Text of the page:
Ad Tech and Privacy

Oomiji Helps Brands “Build Their Own Walled Gardens” of Customer Data

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Zero-party data, or information customers willingly provide about themselves, is gaining popularity as a way of amassing customer data at a time when privacy restrictions are making that more difficult. The platform Oomiji is betting on that trend, differentiating itself from most CDPs by helping its clients ask their customers for data (instead of relying on AI to extrapolate limited data to probabilistic segments and preferences).

I connected with Jon Stamell, CEO of Oomiji, to learn more about the company’s approach.

Can you give me a brief rundown of how Oomiji’s approach to data differs from that of other CDPs?

The typical CDP groups all incidences of contact with the customer into one database (sales, inquires, web visits, available demos, etc.). They then apply algorithms to create AI selections of consumers with certain needs and interests.

What they don’t do is ask consumers what their interests, needs, perceptions, or frustrations are in order to project propensity to buy based on current intent or future needs. That is usually seen as a market research function, and responses to closed- or open-ended questions are not appended to database files for any combination of quantitative or qualitative segmentation.

That is what Oomiji does. We’d rather communicate with consumers based on their actual interests than on guesses (however mathematically conceived) of what they want.

How does Oomiji’s approach provide an avenue for data collection amid privacy changes?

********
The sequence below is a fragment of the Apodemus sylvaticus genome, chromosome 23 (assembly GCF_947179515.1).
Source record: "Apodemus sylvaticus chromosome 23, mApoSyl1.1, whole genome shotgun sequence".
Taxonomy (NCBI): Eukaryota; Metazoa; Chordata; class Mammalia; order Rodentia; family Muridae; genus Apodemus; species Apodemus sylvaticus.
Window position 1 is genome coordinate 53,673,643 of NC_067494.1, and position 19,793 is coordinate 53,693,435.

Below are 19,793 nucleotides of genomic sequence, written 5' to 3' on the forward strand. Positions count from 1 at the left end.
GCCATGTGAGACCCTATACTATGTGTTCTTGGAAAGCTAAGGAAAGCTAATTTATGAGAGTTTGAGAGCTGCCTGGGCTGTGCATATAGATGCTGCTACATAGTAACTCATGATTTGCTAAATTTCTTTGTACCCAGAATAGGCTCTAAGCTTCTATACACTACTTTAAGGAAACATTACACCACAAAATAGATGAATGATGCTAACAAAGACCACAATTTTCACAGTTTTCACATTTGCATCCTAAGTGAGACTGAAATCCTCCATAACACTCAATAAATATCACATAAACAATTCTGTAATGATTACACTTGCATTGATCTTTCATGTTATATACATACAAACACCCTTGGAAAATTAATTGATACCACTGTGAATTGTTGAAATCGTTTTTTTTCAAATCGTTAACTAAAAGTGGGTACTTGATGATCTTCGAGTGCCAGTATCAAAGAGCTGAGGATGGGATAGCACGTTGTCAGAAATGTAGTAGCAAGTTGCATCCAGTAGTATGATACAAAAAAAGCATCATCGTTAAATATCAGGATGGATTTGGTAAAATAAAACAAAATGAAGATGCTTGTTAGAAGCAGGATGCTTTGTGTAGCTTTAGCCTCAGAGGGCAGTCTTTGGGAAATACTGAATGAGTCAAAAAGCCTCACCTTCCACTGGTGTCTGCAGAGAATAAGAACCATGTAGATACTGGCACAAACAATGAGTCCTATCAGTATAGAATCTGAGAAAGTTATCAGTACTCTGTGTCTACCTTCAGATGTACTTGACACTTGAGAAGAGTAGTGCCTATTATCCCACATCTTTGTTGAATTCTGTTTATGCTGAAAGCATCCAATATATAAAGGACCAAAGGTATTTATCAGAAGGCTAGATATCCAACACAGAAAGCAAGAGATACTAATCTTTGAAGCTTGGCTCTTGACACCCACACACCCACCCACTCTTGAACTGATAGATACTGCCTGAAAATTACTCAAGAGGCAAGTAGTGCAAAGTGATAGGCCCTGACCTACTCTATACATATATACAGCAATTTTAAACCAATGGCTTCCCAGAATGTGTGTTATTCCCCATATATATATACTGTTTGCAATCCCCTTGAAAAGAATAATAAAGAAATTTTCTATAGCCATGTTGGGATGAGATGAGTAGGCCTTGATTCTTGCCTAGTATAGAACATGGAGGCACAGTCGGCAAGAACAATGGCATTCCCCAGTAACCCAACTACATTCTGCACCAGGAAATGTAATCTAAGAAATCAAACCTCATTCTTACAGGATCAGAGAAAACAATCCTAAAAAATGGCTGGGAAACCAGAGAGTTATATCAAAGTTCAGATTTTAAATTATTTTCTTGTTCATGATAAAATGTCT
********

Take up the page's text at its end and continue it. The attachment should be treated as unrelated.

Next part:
Transparency is the key. Obviously, consumers need to be advised of GDPR and CCPA guidelines, and they need to be told that they will be communicated with based on their preferences and expressions of interest. Trust has to be gained with data just as with any individual relationship.

Getting consent for data is one thing; getting consent to share it with third parties (your clients) is another. How does that work for you?

Our clients upload their data and they use the platform to ask questions through landing pages, forms, emails (and we’ll be adding voice in the future). Oomiji is not gathering data and then sharing it with clients.

This is about brands building their own walled gardens so that they can build trust-based relationships with customers and exchange information that is of interest to both.

If you’re relying on customer responses to accumulate data, do you face scale challenges?

Yes and no. There are always going to be customers who don’t want to reveal anything about themselves, but we’re advocating that brands take an educational approach to communicating with their customers. First, tell the customer what you are doing with their data; second, don’t ask them questions that are intrusive (e.g. What is your income or net worth?); third, start by asking their primary interest in the brand and why; fourth, give them straightforward content specific to their interests — don’t guess.

Finally, keep asking for feedback specific to what they need from the brand, not vice-versa. Gaining trust in a digital environment does not happen overnight. We all notice which brands do a better job communicating with us through their customer service and that breaks down barriers in their willingness to communicate back. It shouldn’t be any different digitally.

Joe Zappa is the Managing Editor of Street Fight. He has spearheaded the newsroom's editorial operations since 2018. Joe is an ad/martech veteran who has covered the space since 2015. You can contact him at [email protected]